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Copts accused of proselytising in Libya set free - Daily News Egypt

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Copts accused of proselytising in Libya set free

A group of four Egyptians accused of trying to spread Christianity were released on Thursday and cleared of all charges.

The Ministry of Foreign Affairs announced on Sunday that the Egyptian Consulate in Benghazi, Libya secured the release of 20 Egyptian Copts from Libyan authorities. (AFP Photo)
Egyptian Copts in Libya released 
(AFP Photo)

A group of four Egyptian Copts arrested in Libya over a month ago were released on Thursday, the state-owned news agency MENA said citing unnamed church sources on Friday. Issa Ibrahim, Imad Sadik, Adel Shaker and Sherif Ramses were arrested for proselytising alongside Ezzat Hakim Atalla, who had died in prison.

MENA said Sherif Ramses was deported to Cairo and all defendants were released and cleared of all charges.

Tensions have been high between Egypt and Libya over the past few months as incidents of sectarian violence aimed at Christians, most of which are Egyptian, has been on the rise.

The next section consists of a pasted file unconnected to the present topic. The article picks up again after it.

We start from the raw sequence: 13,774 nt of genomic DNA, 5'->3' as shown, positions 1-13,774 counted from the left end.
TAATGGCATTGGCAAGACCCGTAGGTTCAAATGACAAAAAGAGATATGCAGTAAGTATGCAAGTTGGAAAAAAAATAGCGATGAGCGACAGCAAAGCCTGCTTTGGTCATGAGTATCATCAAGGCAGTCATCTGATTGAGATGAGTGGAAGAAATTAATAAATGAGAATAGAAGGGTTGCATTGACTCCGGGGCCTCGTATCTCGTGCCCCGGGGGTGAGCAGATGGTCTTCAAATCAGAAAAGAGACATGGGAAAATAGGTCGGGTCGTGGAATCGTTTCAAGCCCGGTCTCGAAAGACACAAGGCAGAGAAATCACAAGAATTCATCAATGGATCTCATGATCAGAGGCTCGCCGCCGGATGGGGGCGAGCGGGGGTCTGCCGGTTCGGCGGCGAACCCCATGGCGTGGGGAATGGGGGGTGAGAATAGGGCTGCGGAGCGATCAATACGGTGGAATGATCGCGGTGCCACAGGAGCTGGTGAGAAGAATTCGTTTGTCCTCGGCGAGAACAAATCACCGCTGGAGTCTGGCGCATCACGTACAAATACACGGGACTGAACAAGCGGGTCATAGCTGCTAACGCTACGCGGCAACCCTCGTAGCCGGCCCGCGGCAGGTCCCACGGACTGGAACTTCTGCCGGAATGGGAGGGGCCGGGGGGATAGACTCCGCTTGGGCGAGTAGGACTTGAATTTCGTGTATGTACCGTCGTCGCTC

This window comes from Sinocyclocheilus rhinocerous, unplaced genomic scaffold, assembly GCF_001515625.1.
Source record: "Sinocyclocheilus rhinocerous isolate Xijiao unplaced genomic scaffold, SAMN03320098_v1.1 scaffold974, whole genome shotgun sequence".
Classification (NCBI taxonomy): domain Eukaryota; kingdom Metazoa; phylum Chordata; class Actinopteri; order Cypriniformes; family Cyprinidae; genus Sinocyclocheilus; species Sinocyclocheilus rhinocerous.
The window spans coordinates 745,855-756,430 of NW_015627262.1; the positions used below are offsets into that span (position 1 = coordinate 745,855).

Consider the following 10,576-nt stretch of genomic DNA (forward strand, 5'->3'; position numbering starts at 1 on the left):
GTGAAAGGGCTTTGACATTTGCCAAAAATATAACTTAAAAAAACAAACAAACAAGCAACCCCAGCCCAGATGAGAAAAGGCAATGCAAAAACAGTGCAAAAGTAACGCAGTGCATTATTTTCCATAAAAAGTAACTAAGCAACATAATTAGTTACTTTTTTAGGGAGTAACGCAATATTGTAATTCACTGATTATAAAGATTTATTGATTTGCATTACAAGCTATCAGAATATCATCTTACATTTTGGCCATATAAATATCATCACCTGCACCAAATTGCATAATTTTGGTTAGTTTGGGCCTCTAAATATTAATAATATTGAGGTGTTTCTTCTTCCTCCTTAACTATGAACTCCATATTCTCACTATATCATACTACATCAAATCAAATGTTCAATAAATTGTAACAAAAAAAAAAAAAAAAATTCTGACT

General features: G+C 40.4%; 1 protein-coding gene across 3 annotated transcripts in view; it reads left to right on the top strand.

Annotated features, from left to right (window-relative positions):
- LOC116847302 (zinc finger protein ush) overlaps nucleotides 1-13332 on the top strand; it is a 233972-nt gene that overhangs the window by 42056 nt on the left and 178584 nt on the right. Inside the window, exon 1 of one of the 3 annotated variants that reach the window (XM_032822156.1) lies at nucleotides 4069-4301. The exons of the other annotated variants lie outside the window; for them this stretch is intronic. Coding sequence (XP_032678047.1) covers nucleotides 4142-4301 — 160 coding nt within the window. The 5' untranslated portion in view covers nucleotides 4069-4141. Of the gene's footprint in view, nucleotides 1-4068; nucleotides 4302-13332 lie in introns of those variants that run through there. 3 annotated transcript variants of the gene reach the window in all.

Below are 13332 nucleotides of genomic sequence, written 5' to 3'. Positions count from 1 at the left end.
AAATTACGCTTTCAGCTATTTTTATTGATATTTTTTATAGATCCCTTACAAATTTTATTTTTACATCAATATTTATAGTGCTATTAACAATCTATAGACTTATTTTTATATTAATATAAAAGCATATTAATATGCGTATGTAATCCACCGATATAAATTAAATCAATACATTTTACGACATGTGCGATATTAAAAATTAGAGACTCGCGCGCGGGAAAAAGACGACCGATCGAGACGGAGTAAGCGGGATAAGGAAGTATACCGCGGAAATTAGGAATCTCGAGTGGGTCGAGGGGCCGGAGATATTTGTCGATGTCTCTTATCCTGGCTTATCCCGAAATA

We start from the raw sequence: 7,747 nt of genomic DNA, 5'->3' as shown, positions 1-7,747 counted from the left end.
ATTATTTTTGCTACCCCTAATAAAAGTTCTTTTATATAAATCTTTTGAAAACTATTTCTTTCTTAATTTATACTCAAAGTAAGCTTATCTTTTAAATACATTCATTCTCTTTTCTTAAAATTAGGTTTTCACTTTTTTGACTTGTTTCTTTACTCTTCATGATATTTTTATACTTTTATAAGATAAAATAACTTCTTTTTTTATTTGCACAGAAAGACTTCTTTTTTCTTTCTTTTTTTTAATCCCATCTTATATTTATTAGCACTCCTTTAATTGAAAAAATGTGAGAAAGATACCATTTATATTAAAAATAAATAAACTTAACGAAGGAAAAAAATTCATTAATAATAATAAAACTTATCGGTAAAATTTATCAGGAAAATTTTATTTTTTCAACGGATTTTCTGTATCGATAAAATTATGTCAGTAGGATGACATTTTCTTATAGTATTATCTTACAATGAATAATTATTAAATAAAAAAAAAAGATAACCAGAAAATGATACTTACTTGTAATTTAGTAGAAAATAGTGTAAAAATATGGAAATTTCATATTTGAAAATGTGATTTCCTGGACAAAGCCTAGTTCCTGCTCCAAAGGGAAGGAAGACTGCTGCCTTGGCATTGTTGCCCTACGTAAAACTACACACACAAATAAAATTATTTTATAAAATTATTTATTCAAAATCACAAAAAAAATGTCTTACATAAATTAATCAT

Over the past few months hundreds of Egyptians in Libya have been arrested, deported and allegedly tortured. While many face charges related to illegal immigration and visa irregularities, several have also faced charged of proselytising; a crime punishable by death in Libya.

Mina Magdy El-Qess, a Political Bureau member of the Maspero Youth Union, said the release of the four prisoners is largely thanks to the line of communication established between Libyan authorities and the Coptic church. El-Qess said that the government may have facilitated the initial connection ut that they ultimately have had little influence in the release of the prisoners.

“If the line of communications has been established correctly,” EL-Qess said, “then we can expect more Egyptians will be released in the future.” He added that talks between the state and the church, as well as legal considerations, should allow for more Egyptians to be freed in the future.

El-Qess added that many Copts imprisoned in Libya are not held by the government; rather they are in the hands of Salafi militias. These militias, he said, “do not respect the rule of law” making negotiations harder to establish.

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